memorable and timeless melody, the song has remained a lasting favorite. It
has been recorded often and has appeared in films and other stage shows including
a performance by Alice Faye in the 1939 film of the same name, Thoroughly
Modern Millie in 1967 and a production at the 1964 World's fair, To Broadway
With Love, sung by Millie Slavin. The cover of this sheet has a great picture
of Brice in one of her typical comedic poses. Click the cover image or here
to hear and see the Scorch
version of Brice's song or listen to the
midi and see the Lyrics .
The second song by Hanley for Brice was as big a hit, or maybe
bigger than the first. For the 1921 edition of the
Follies he teamed up with Grant Clarke to produce the great hit song Second
Hand Rose which Brice performed and which is considered one of
her best from the Follies. This song also was revived in a recording by Streisand
in 1966 and she performed it in the film, Funny Girl. Brice of course
recorded it on Columbia and then performed it in the 1929 film, My Man.
This song, like none other sung by Brice is most associated with her. A wildly
humorous song with an extremely memorable melody, it has once again become a
hit and achieved a lasting place in musical history. The song tells the story
of a sad girl whose father owns a second hand shop and as a result, she and
the rest of the family must endure the stigma of never having anything of their
own and always having hand me down clothes. Everything from the piano to toothpicks,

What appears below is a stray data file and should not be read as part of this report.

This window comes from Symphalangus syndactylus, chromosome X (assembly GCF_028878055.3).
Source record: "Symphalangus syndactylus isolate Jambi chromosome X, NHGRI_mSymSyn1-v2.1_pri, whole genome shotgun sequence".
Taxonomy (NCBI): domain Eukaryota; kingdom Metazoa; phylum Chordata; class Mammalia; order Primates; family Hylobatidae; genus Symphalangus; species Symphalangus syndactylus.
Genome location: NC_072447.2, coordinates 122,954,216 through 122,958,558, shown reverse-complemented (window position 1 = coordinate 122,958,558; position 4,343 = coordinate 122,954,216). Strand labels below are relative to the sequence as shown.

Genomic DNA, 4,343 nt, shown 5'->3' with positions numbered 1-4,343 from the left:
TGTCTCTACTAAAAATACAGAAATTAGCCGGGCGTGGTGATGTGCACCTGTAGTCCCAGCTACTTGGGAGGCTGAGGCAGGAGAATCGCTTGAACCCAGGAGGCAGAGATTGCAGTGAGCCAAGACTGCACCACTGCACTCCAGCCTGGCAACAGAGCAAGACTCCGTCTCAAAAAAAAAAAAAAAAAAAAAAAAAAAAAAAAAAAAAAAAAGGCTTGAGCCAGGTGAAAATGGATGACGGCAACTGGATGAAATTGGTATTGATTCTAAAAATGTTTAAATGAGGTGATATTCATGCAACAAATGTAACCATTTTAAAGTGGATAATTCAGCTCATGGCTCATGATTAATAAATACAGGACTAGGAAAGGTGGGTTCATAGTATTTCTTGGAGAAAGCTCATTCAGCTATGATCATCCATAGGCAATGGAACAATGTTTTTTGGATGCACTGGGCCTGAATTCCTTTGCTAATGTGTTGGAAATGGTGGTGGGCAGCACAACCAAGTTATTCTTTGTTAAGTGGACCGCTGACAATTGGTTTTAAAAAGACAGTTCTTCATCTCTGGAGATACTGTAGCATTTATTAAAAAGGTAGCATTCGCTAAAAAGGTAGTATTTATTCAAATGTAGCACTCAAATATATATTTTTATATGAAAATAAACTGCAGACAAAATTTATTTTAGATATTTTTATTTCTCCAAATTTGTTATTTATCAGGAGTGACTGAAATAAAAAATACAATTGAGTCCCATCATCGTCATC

the family dog and cat and jewelry is second hand. In the ultimate embarrassment,
Rose is seen in a hotel wearing a coat which the previous owner recognizes and
points out to others. Click the cover image or here to hear and see the Scorch
version of Second hand Rose or listen to
the midi and see the Lyrics .
As the teens and twenties passed, more and more producers were
both envious of and tried to emulate Ziegfeld's success. In addition, even Ziegfeld
himself began producing some smaller scale shows called the Frolics. By 1922
and onward, the competition became much more intense. Movies were coming into
their own and as a result, Ziegfeld found attendance dwindling and his incredible
run perhaps coming to an end. By 1923, some of the competitive revues taking
audiences were the Negro Plantation Revue, Katinka, Earl Carroll's Vanities,
The Grenwich Village Follies, The Passing Show, Artists and Models, Berlin's
Music Box Revue and the Scandals. Still, Ziegfeld managed to carry on for at
least a few more years. The Follies of 1922 featured music by Victor Herbert,